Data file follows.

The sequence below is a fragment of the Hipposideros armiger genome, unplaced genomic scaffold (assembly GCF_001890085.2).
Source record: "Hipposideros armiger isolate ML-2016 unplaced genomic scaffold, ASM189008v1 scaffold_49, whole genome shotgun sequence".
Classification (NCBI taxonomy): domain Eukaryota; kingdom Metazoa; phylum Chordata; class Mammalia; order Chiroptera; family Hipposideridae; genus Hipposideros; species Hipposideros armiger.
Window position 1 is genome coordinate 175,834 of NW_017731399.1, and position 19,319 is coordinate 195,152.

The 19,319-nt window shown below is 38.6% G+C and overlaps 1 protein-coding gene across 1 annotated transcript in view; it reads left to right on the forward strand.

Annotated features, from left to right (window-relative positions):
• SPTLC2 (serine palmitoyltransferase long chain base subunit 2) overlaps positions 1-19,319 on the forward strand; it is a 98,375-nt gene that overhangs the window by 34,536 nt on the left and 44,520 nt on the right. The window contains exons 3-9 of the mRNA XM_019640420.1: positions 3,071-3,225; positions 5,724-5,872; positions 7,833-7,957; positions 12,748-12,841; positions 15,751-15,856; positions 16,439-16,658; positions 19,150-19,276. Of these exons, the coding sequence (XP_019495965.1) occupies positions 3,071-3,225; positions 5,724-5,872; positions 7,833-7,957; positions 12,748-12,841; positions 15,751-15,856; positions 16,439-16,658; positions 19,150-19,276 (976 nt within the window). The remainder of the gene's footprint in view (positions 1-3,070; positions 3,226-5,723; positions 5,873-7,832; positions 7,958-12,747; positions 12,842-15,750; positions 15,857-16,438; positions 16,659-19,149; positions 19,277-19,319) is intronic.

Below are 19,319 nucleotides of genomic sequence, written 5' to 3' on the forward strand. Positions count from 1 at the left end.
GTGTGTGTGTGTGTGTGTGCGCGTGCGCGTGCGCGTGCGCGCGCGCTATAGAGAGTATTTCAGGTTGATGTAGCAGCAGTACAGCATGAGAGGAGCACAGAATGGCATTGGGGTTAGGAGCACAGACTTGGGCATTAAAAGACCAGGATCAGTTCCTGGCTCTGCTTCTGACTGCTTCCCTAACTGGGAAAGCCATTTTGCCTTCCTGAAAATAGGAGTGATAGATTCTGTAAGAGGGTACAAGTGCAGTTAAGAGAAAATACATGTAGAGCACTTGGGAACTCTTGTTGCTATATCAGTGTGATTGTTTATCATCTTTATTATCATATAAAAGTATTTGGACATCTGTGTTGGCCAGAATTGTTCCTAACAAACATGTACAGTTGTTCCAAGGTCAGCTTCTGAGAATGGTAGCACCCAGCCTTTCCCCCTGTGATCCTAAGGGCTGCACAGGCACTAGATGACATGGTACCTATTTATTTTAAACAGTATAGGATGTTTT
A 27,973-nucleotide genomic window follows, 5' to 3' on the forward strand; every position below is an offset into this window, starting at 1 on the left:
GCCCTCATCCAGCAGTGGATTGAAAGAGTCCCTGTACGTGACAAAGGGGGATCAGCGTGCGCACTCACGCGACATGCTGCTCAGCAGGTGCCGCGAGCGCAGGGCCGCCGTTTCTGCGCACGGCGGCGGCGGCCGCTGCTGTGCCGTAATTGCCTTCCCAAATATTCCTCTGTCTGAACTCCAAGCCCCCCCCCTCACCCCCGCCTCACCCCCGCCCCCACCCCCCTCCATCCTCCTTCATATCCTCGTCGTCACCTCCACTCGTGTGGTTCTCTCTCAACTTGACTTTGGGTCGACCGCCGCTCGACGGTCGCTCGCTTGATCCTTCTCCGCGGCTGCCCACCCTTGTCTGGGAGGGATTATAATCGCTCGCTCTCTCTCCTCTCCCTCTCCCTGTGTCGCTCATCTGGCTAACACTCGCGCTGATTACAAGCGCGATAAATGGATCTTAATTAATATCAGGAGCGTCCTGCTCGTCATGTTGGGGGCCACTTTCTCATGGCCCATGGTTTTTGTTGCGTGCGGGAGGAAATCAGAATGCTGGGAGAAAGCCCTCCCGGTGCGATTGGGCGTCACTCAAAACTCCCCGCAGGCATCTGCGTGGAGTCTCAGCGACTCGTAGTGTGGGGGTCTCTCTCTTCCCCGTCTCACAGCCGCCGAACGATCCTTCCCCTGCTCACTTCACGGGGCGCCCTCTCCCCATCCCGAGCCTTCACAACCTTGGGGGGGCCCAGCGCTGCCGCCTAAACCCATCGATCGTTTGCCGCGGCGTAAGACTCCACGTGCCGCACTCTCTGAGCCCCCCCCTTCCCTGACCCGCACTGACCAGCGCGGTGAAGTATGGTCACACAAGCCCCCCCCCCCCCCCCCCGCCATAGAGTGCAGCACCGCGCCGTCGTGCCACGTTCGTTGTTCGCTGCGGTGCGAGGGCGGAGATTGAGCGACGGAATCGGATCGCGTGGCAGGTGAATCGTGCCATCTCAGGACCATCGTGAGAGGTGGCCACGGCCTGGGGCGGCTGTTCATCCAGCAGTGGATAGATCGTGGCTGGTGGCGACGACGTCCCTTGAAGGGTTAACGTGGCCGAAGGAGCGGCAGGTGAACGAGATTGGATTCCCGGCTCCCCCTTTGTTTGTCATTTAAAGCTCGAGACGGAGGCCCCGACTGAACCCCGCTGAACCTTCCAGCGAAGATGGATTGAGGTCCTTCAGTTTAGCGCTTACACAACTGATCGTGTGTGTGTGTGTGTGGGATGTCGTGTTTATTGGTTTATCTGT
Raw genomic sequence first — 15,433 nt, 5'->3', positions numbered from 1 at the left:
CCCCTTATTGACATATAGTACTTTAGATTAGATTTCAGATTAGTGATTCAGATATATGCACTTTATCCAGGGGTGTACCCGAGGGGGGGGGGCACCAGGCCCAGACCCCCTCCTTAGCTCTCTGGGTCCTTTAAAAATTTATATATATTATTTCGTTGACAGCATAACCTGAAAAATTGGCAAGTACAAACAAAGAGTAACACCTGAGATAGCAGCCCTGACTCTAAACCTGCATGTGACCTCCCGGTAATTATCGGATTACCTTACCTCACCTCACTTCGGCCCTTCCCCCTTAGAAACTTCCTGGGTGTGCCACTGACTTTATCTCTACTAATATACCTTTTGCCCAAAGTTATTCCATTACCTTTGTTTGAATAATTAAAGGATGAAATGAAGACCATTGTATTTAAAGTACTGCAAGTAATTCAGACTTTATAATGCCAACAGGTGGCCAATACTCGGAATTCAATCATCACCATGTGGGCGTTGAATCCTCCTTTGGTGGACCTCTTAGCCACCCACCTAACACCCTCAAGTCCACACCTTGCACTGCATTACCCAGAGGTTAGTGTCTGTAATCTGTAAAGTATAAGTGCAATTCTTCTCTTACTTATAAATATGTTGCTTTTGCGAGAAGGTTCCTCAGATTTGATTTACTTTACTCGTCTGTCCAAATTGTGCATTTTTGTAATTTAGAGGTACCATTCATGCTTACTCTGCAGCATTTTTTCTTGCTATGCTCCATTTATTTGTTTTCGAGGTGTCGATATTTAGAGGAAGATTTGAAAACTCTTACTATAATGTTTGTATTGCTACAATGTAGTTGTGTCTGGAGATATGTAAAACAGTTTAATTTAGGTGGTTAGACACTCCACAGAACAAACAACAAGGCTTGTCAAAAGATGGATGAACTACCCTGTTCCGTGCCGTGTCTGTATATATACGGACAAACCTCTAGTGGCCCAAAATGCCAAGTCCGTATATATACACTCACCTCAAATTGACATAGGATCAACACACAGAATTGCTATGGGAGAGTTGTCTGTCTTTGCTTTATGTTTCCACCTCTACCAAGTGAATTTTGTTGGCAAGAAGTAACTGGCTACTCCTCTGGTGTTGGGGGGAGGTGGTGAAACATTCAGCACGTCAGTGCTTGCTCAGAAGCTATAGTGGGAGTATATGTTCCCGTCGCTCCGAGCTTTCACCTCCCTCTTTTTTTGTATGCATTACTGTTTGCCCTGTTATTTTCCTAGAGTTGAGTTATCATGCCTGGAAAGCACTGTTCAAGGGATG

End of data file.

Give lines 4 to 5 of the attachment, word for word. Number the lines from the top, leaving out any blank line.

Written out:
Window position 1 is genome coordinate 175,834 of NW_017731399.1, and position 19,319 is coordinate 195,152.

The 19,319-nt window shown below is 38.6% G+C and overlaps 1 protein-coding gene across 1 annotated transcript in view; it reads left to right on the forward strand.